Australia has a history of rodent plagues. Not long ago, we had mice and rat plagues roaming through Australia, seeking out food, because drought had destroyed much of their natural food sources. Now, we have rats and mice fleeing flood waters, creating the same kind of rodent plagues we saw during the drought and in previous floods.

These rodent plagues are nothing new. The La Nina weather cycle has always led to plagues or rodents. We have documented evidence of rat swarms invading the camp at Cooper Creek 160 years ago, and historical stories of swarms predating European colonization of Australia.

The native Australian long-haired rat has a history of swarming after floods. Non-native house mice have also developed swarming behavior in response to floods. They leave their traditional outdoor homes, seeking refuge in homes and outbuildings.

Why are rodents such a problem if they invade your home? Well, rodents are known carriers of a variety of different diseases. The most common diseases you can get from mice or rats include:

  • Leptospirosis, a bacterial infection that can cause fever, headaches, sore muscles, vomiting, chills, and red eyes.
  • Lymphocytic choriomeningitis virus (LCMV) infection, a viral infection that can cause headache and meningism and fetal death if a pregnant woman is infected.
  • Rat bit fever, a bacterial illness that causes muscle pain, fever, joint pain, rash, headaches, and vomiting. It can also lead to sepsis if left untreated.
  • Gastrointestinal infections like cryptosporidiosis, salmonellosis, and campylobacteriosis which cause diarrhoea, vomiting, abdominal pain, headache, body aches, fever, and lethargy.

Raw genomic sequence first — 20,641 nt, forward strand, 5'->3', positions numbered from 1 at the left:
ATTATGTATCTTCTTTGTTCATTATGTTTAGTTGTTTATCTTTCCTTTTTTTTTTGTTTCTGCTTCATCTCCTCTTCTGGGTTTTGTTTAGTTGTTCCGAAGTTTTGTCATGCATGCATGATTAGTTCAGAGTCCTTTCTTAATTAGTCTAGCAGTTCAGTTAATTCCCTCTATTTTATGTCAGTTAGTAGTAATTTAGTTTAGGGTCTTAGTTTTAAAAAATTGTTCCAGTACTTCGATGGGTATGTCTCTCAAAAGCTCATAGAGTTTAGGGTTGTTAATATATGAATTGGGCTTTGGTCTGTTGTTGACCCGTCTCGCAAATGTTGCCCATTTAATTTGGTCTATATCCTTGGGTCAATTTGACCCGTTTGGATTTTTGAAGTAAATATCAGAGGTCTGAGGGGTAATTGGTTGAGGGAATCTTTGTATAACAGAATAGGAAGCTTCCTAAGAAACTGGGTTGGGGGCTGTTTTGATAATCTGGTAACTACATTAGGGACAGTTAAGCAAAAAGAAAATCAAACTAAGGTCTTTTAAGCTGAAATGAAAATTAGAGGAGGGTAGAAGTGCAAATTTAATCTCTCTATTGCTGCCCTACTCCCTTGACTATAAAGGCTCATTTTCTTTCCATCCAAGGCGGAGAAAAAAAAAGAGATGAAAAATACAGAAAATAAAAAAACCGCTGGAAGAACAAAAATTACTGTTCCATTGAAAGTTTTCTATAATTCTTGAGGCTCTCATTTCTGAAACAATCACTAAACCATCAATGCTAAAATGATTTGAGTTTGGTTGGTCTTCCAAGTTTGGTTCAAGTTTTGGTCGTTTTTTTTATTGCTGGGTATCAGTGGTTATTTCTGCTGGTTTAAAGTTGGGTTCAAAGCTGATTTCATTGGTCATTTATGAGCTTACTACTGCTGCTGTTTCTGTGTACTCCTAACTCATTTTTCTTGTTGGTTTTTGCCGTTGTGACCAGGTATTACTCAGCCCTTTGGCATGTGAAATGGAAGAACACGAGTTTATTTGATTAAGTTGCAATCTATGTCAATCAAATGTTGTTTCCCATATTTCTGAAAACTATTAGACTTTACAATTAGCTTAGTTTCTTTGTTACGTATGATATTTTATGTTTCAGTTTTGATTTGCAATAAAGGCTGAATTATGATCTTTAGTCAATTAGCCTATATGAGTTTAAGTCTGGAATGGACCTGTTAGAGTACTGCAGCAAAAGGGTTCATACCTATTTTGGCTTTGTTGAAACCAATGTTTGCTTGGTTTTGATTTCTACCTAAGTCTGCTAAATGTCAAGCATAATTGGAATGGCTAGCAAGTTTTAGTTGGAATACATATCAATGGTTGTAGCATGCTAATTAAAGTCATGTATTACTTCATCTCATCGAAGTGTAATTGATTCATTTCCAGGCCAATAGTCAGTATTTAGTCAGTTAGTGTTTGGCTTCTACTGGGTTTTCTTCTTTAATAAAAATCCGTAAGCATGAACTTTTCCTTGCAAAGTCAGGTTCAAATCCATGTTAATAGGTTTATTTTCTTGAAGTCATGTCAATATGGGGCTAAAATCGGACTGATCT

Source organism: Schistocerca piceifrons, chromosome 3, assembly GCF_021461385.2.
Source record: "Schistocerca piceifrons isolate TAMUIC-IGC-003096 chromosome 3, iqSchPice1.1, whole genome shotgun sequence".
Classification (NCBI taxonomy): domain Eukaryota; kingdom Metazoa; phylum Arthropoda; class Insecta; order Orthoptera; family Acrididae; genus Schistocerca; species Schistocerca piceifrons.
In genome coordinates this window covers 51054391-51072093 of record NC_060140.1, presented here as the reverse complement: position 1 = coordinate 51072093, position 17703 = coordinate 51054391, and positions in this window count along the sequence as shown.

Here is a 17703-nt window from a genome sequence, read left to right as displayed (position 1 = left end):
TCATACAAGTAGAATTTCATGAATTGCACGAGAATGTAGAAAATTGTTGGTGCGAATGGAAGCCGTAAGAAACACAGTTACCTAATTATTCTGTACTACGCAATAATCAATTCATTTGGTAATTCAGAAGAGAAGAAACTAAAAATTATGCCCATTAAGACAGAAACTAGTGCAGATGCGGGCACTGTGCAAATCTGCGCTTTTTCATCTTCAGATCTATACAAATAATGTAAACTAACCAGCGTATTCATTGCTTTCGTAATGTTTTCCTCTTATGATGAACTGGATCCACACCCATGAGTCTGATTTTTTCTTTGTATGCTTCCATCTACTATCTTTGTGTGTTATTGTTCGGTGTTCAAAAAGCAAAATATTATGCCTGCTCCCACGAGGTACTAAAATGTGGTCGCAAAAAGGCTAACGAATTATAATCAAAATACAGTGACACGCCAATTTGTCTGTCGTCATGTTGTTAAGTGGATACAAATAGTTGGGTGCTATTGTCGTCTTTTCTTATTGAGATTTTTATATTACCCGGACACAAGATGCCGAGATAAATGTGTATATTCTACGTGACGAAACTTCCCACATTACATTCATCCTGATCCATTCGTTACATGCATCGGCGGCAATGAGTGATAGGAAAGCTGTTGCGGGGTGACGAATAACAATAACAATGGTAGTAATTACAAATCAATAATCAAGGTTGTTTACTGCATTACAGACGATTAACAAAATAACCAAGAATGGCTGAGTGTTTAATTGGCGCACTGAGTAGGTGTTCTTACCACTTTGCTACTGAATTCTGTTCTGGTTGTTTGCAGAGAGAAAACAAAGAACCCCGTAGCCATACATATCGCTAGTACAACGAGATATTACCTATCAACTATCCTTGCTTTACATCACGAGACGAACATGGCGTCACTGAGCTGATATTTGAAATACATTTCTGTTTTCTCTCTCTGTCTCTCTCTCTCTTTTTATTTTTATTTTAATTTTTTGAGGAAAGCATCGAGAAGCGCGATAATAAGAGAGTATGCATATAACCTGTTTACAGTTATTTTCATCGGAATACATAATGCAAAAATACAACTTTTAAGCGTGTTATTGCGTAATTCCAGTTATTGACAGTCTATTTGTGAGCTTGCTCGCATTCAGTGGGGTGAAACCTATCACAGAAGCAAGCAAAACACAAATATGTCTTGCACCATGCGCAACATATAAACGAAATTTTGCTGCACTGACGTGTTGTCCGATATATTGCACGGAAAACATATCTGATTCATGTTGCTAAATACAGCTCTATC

In addition, rodents can really damage your property. They eat food stores, damage wood, leave trails of feces and urine, and damage furniture.

Getting rid of them can be challenging. People used to rely solely on poisons to kill rodents. While poison was an effective way to kill rodents, it had some serious drawbacks. The main drawback was that it was toxic to a wide variety of animals, including people. Accidental poisoning from rodent poisons was relatively common, especially for children and pets. In addition, if predators ate poisoned rodents, they could die. This could put endangered species at risk. In addition, if you poisoned rodents and they died in the walls of your home, you had to deal with the smell of decomposition.

At Flick, we have better ways of dealing with rodent invasions. If you are struggling to deal with rodent swarms from the floods, contact us. We can develop a personalized plan, including using our non-toxic SMART system to target rodents.

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